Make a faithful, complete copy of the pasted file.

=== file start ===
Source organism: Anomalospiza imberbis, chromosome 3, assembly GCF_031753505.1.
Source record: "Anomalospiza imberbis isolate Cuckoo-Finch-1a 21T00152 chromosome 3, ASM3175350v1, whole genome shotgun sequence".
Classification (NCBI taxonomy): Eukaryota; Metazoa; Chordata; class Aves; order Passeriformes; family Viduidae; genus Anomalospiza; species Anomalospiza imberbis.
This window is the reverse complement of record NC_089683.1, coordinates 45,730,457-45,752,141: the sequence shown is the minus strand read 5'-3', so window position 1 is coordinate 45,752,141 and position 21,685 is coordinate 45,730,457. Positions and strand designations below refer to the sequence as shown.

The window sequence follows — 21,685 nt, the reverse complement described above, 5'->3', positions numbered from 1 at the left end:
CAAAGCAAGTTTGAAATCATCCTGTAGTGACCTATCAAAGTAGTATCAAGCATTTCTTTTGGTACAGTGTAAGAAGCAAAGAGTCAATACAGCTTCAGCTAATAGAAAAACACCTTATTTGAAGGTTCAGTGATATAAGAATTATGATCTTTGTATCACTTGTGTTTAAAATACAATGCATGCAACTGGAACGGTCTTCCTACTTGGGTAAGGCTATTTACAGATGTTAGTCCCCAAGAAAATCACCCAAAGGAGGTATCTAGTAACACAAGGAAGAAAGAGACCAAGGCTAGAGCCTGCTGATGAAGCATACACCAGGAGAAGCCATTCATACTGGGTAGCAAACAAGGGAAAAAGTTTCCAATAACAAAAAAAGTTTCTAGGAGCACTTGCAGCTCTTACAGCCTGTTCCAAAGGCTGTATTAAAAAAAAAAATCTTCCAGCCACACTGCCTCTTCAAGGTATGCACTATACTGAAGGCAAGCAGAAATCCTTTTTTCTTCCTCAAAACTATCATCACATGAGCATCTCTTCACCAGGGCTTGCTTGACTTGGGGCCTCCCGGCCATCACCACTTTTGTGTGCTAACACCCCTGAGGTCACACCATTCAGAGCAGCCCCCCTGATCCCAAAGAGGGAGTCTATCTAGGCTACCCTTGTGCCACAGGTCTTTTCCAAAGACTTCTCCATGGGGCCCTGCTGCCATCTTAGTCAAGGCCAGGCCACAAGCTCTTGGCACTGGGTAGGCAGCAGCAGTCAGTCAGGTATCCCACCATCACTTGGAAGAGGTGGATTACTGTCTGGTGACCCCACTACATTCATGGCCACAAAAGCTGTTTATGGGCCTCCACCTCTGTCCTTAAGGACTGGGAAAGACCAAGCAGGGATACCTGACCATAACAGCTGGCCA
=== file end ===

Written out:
Source organism: Anomalospiza imberbis, chromosome 3, assembly GCF_031753505.1.
Source record: "Anomalospiza imberbis isolate Cuckoo-Finch-1a 21T00152 chromosome 3, ASM3175350v1, whole genome shotgun sequence".
Classification (NCBI taxonomy): Eukaryota; Metazoa; Chordata; class Aves; order Passeriformes; family Viduidae; genus Anomalospiza; species Anomalospiza imberbis.
This window is the reverse complement of record NC_089683.1, coordinates 45,730,457-45,752,141: the sequence shown is the minus strand read 5'-3', so window position 1 is coordinate 45,752,141 and position 21,685 is coordinate 45,730,457. Positions and strand designations below refer to the sequence as shown.

The window sequence follows — 21,685 nt, the reverse complement described above, 5'->3', positions numbered from 1 at the left end:
CAAAGCAAGTTTGAAATCATCCTGTAGTGACCTATCAAAGTAGTATCAAGCATTTCTTTTGGTACAGTGTAAGAAGCAAAGAGTCAATACAGCTTCAGCTAATAGAAAAACACCTTATTTGAAGGTTCAGTGATATAAGAATTATGATCTTTGTATCACTTGTGTTTAAAATACAATGCATGCAACTGGAACGGTCTTCCTACTTGGGTAAGGCTATTTACAGATGTTAGTCCCCAAGAAAATCACCCAAAGGAGGTATCTAGTAACACAAGGAAGAAAGAGACCAAGGCTAGAGCCTGCTGATGAAGCATACACCAGGAGAAGCCATTCATACTGGGTAGCAAACAAGGGAAAAAGTTTCCAATAACAAAAAAAGTTTCTAGGAGCACTTGCAGCTCTTACAGCCTGTTCCAAAGGCTGTATTAAAAAAAAAAATCTTCCAGCCACACTGCCTCTTCAAGGTATGCACTATACTGAAGGCAAGCAGAAATCCTTTTTTCTTCCTCAAAACTATCATCACATGAGCATCTCTTCACCAGGGCTTGCTTGACTTGGGGCCTCCCGGCCATCACCACTTTTGTGTGCTAACACCCCTGAGGTCACACCATTCAGAGCAGCCCCCCTGATCCCAAAGAGGGAGTCTATCTAGGCTACCCTTGTGCCACAGGTCTTTTCCAAAGACTTCTCCATGGGGCCCTGCTGCCATCTTAGTCAAGGCCAGGCCACAAGCTCTTGGCACTGGGTAGGCAGCAGCAGTCAGTCAGGTATCCCACCATCACTTGGAAGAGGTGGATTACTGTCTGGTGACCCCACTACATTCATGGCCACAAAAGCTGTTTATGGGCCTCCACCTCTGTCCTTAAGGACTGGGAAAGACCAAGCAGGGATACCTGACCATAACAGCTGGCCA